Edito of 06/17/2015
Along with physical activity and the control of weight, functional rehabilitation belongs to the non pharmacological measures in the treatment of osteoarthritis. This rehabilitation has 4 objectives: pain relief, improvement of joint function, to slow down osteo-cartilage degradation and to prepare for a possible surgical operation.
The assistance of a physical therapist is justified in several circumstances. Firstly, at the start of the rehabilitation, when the joint context and the general condition of the patient with osteoarthritis should be taken into account and exercises have to be demonstrated and verified. Afterwards, when the implantation of a prosthesis has been envisaged to relieve/treat the osteoarthritis. Before surgery, it is important to improve joint mobility, strengthen the muscles and teach the patients how to walk immediately after surgery. After surgery, to relieve pain and acquire a good stability in the operated joint (knee or hip).
However, the functional rehabilitation of the joint suffering from osteoarthritis is not necessarily over. After the sessions that "kick-start" the rehabilitation, it is up to the patient to take over and start a self-rehabilitation which must not waiver in its constancy and regularity. Brochures and videos appropriate for the painful joint will be a useful complement to the learning sessions undertaken with the physical therapist.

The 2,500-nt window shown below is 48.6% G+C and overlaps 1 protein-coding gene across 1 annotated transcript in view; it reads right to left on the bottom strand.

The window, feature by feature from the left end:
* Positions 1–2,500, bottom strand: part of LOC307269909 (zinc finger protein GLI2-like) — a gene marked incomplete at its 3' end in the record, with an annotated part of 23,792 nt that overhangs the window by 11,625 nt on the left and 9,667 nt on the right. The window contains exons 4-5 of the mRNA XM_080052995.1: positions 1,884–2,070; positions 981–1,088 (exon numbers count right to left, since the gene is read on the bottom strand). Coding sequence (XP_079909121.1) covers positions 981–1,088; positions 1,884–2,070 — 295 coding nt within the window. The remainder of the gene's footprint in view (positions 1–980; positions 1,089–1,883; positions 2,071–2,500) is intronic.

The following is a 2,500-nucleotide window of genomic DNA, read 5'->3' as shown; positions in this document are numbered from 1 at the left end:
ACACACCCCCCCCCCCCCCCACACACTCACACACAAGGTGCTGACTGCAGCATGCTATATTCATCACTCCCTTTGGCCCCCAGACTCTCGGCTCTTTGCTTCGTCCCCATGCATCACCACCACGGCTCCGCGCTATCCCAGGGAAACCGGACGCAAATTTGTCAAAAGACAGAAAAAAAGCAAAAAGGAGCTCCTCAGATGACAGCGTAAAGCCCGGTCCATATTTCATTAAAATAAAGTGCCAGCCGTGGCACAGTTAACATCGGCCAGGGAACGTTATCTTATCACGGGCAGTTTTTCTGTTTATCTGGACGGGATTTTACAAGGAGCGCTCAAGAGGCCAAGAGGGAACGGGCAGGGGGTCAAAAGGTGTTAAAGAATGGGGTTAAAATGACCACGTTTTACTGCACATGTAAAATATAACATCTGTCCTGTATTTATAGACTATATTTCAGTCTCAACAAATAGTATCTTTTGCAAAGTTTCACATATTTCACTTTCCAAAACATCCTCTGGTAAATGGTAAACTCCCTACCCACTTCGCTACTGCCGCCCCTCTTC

There is only one circumstance that requires taking it easy: a painful and inflammatory osteoarthritis flare-up. Rehabilitation will only make it worse. The attending physician must therefore be informed, rest the joint and follow the doctor’s instructions.
Apart from painful flare-ups, contraindications to rehabilitation are exceptional (old age, failing general condition, severe osteoarthritis lesions, etc.).
Arthrolink Editorial Commitee